Innovation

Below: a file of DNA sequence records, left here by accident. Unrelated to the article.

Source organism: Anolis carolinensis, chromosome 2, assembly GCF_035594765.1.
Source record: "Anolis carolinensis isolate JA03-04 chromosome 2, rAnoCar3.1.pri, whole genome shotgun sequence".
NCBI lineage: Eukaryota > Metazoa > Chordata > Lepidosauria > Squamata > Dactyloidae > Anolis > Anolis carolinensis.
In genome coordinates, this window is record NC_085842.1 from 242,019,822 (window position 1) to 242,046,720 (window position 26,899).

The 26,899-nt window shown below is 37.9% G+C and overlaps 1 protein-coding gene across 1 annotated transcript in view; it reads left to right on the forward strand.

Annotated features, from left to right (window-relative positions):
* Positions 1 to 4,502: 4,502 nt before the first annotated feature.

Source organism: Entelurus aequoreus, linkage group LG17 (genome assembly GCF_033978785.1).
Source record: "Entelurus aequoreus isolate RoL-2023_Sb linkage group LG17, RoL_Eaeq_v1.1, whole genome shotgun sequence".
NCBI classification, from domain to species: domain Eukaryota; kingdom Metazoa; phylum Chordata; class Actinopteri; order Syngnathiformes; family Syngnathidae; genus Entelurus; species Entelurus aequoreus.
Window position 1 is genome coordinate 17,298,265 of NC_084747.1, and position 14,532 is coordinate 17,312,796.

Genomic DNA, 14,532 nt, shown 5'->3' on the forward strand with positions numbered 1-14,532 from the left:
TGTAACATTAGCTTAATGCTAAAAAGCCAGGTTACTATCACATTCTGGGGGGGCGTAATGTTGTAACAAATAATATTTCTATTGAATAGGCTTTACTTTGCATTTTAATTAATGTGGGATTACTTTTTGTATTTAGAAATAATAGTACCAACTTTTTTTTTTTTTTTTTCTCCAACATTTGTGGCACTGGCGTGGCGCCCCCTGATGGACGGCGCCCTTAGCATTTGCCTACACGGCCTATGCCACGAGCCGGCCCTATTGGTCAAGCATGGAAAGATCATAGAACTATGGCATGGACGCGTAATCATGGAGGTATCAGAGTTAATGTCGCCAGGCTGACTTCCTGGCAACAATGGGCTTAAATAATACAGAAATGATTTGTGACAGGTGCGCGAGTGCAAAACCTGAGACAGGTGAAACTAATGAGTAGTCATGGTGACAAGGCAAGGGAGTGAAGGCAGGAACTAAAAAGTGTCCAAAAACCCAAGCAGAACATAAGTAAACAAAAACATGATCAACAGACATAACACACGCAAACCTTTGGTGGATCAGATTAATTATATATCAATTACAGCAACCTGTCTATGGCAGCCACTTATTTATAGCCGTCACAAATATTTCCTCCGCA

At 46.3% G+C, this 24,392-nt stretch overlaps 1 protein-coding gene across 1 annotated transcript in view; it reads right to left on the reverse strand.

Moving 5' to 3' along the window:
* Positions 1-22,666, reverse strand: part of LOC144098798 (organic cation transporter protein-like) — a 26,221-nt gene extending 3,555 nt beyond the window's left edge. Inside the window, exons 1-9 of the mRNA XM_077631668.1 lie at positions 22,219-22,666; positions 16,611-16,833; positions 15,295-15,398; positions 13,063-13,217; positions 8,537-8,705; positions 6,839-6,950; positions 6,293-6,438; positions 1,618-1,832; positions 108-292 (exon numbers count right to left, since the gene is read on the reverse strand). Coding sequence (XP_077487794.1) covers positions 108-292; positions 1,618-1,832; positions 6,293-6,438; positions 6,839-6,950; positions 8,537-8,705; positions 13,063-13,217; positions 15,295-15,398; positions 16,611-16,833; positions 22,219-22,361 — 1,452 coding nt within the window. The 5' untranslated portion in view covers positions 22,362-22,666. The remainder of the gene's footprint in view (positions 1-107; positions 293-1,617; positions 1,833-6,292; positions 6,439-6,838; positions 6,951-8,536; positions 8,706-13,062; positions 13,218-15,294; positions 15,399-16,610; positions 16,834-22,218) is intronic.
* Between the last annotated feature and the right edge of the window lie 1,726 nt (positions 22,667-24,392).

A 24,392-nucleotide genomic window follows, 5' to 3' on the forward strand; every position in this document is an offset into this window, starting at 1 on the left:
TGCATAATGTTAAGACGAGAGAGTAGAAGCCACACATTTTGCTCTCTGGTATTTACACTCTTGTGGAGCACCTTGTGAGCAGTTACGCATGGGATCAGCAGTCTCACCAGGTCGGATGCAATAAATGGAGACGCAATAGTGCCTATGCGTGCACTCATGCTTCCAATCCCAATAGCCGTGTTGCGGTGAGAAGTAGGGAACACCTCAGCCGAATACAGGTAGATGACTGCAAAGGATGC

small-tiles Editorial Staff | 09 Aug 2019